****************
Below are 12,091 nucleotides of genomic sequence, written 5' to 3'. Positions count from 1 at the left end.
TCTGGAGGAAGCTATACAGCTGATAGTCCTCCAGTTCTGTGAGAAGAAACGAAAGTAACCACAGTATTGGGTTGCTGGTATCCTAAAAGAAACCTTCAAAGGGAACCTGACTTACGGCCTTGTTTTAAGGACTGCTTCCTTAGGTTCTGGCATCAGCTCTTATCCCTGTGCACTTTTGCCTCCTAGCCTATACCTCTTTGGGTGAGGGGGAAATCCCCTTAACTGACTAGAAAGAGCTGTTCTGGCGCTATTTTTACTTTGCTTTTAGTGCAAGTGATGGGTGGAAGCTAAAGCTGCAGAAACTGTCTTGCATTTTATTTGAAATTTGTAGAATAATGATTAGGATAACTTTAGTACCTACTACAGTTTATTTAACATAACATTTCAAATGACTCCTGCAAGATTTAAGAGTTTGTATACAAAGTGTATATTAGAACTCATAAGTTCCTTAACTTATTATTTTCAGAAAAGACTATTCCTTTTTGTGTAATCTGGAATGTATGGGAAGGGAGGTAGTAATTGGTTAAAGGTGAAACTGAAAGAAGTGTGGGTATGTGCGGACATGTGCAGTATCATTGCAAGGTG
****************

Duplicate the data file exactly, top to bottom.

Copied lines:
Below are 12,091 nucleotides of genomic sequence, written 5' to 3'. Positions count from 1 at the left end.
TCTGGAGGAAGCTATACAGCTGATAGTCCTCCAGTTCTGTGAGAAGAAACGAAAGTAACCACAGTATTGGGTTGCTGGTATCCTAAAAGAAACCTTCAAAGGGAACCTGACTTACGGCCTTGTTTTAAGGACTGCTTCCTTAGGTTCTGGCATCAGCTCTTATCCCTGTGCACTTTTGCCTCCTAGCCTATACCTCTTTGGGTGAGGGGGAAATCCCCTTAACTGACTAGAAAGAGCTGTTCTGGCGCTATTTTTACTTTGCTTTTAGTGCAAGTGATGGGTGGAAGCTAAAGCTGCAGAAACTGTCTTGCATTTTATTTGAAATTTGTAGAATAATGATTAGGATAACTTTAGTACCTACTACAGTTTATTTAACATAACATTTCAAATGACTCCTGCAAGATTTAAGAGTTTGTATACAAAGTGTATATTAGAACTCATAAGTTCCTTAACTTATTATTTTCAGAAAAGACTATTCCTTTTTGTGTAATCTGGAATGTATGGGAAGGGAGGTAGTAATTGGTTAAAGGTGAAACTGAAAGAAGTGTGGGTATGTGCGGACATGTGCAGTATCATTGCAAGGTG